“I had to stop and sit down,” said James Barrett, executive chef at the Azure restaurant at the Westin Hotel in Annapolis, upon learning about his crab cakes. “I’ve been paying $30 per pound for local crab meat!”
He said the foreign alternative is a third less expensive. Barrett reviewed invoices during Oceana’s sampling period to confirm that he bought all local crab for his restaurant. However, the restaurant also purchases imported crab for its catering business, he said.
He’s not sure how the foreign crab came to be sold in his restaurant, but he has been emphasizing to his sous chefs that they must be clear on what they order and use for blue crab cakes. He bought his local crab from a regional seafood distributor called Profish, and he is sure the company did not misrepresent the crab.
John Rorapaugh, Profish’s sustainability director, said all of the crab it sold to Azure around the study time frame was indeed local, bought from the W.T. Ruark processing plant in Fishing Creek.
Sonny Phillips, manager at W.T. Ruark, said it only purchases and packs local blue crab.
Sieling said there is little regulatory enforcement to prevent mislabeled seafood from making its way to consumers.
At the national level, the FDA inspects less than 1 percent of imported seafood specifically for fraud, according to a 2009 Government Accountability Office report.
The Maryland Department of Heath and Mental Hygiene is charged with inspecting processing plants and restaurants for mislabeling. But officials have said the agency is focused more on sanitation than on economic fraud.
Oceana researchers said crab import data indicate that a significant portion of imported crab is likely mislabeled before it hits the U.S. border. National Marine Fisheries Service data show more than 10,000 metric tons of “Callinectes” crab entered the country last year from Indonesia, China and the Philippines, Vietnam, Thailand and India. However, Callinectes crab does not originate from those countries.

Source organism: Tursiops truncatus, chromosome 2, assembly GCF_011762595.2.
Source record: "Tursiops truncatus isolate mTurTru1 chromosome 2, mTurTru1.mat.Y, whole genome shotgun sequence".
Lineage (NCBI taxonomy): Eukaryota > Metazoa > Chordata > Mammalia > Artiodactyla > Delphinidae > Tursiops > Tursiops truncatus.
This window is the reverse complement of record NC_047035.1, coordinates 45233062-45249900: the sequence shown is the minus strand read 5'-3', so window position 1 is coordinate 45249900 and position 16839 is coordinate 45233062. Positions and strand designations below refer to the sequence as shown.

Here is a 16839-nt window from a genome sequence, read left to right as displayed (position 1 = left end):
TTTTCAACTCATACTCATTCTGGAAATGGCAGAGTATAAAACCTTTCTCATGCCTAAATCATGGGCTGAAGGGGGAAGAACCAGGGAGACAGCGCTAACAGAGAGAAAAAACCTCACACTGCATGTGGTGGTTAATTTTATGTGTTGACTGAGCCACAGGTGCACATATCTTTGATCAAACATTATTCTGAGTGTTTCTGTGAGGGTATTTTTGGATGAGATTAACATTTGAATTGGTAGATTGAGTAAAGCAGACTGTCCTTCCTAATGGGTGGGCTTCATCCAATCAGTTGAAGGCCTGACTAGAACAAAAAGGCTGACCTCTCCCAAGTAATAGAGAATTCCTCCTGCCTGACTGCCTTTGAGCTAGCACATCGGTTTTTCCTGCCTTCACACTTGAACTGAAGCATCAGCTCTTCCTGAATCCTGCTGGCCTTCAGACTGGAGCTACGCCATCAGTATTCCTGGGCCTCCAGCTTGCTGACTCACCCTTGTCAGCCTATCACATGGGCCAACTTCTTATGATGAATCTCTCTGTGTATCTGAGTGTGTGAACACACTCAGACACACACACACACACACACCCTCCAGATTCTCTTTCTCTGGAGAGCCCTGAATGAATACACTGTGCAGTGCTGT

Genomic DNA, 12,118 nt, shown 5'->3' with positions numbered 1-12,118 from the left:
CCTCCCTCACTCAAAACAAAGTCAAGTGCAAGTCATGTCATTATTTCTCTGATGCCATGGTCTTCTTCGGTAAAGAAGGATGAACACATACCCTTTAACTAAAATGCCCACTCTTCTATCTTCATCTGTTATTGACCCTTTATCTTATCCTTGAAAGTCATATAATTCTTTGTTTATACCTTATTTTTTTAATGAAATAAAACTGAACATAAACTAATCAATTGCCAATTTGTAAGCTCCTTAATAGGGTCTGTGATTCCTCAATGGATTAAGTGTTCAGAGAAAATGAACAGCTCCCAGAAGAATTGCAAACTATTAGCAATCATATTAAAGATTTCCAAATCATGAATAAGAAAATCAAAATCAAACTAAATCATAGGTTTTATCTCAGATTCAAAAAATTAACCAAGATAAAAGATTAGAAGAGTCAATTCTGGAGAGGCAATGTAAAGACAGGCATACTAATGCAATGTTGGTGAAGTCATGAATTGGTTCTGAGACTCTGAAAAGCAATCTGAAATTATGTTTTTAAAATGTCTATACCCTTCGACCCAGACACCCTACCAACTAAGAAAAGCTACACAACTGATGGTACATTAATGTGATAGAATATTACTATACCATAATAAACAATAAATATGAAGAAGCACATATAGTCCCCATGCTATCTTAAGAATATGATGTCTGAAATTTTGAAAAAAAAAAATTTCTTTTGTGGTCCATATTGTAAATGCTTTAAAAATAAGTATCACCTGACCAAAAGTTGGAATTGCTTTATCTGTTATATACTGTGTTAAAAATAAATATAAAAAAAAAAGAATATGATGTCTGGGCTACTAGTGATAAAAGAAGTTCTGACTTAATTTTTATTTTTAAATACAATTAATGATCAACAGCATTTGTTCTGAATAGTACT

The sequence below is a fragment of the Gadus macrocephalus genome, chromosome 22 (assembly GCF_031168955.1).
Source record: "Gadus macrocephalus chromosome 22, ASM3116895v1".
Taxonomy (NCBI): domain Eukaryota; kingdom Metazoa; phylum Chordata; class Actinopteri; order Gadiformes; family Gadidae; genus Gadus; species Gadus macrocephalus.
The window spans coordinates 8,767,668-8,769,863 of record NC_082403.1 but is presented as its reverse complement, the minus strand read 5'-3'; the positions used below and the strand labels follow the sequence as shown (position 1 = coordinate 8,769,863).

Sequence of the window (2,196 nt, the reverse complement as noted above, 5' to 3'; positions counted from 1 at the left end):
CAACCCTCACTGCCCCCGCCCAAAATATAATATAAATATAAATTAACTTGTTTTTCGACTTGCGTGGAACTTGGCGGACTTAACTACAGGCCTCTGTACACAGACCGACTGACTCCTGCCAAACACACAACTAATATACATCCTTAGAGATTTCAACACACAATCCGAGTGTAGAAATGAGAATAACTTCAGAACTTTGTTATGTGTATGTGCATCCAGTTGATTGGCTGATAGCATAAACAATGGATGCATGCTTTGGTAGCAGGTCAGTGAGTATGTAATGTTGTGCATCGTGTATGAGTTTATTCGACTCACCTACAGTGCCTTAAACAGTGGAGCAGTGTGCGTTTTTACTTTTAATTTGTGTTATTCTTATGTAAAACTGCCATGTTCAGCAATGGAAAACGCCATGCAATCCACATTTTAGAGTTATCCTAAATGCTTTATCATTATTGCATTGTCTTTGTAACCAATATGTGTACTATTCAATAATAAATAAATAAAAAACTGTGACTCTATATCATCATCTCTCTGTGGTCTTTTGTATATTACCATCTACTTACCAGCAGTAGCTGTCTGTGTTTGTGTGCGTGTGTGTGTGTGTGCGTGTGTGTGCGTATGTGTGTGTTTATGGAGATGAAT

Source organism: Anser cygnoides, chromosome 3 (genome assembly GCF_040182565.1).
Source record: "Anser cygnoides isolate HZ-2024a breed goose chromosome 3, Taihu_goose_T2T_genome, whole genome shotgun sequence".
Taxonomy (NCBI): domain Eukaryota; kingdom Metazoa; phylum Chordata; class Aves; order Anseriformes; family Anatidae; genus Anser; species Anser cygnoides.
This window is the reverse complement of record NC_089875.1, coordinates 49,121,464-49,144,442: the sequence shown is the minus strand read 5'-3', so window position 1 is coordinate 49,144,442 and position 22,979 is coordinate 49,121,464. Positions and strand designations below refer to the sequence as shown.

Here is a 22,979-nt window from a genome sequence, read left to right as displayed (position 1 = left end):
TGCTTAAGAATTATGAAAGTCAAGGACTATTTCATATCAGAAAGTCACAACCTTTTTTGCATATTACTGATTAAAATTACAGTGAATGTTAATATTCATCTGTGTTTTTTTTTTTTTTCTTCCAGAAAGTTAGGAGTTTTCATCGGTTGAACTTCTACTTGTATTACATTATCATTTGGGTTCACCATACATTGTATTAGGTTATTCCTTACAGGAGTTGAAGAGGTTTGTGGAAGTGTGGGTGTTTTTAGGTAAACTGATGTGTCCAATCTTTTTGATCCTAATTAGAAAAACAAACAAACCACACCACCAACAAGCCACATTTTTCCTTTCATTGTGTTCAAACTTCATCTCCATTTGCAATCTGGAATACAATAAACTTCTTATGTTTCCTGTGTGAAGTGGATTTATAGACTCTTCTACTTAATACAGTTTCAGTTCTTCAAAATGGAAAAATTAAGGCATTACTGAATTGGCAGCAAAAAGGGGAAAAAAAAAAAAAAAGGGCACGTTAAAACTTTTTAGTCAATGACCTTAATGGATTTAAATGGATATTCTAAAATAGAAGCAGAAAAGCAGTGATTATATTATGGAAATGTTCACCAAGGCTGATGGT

John Keeler, CEO of major crab importer Blue Star Foods, said such countries could not be exporting Callinectes crabs unless they were shipped there for processing.
Gavin Gibbons, spokesperson for the National Fisheries Institute, which represents several crab importers, described the federal data as “faulty.” He said crab importers have poured money into the Indo-Pacific countries to make the fishing practices of their local crab — known as “Portunus” — more sustainable.
“We don’t want the same thing to happen to crabs there as has happened in the Chesapeake Bay area,” he said.
Maryland Del. Eric Luedtke of Montgomery County has sponsored a bill in the last two General Assembly sessions that would require restaurants to list the country of origin of seafood on the menu, but the legislation has not advanced, in part due to opposition from the Restaurant Association of Maryland.
“We do recognize the situation needs to be addressed,” said Melvin Thompson, government affairs director for the association. “We’re not sure from where the problem stems,” he said, noting that the mislabeling could happen abroad or at processing plants.
Thompson recently joined Luedtke in asking the state Department of Natural Resources for a task force to study the issue.
Lowell, of Oceana, said the 38 percent mislabeling rate in the Maryland region is likely a conservative figure. The DNA test doesn’t differentiate between Maryland blue crab and the same species found in waters as far north as Nova Scotia and as far south as Argentina.
Results of the crab cake study were in line with Oceana’s 2013 study of 1,200 seafood samples in restaurants and stores across the nation. It found a 33 percent mislabeling rate.
Steve Vilnit, the head of Maryland’s “True Blue” program, which promotes local restaurants and stores that sell mostly local blue crabmeat, said results of the latest study are “definitely disappointing.”
He relies on restaurants to submit receipts to show that they are buying local crab. Now, he’s looking into a DNA testing machine.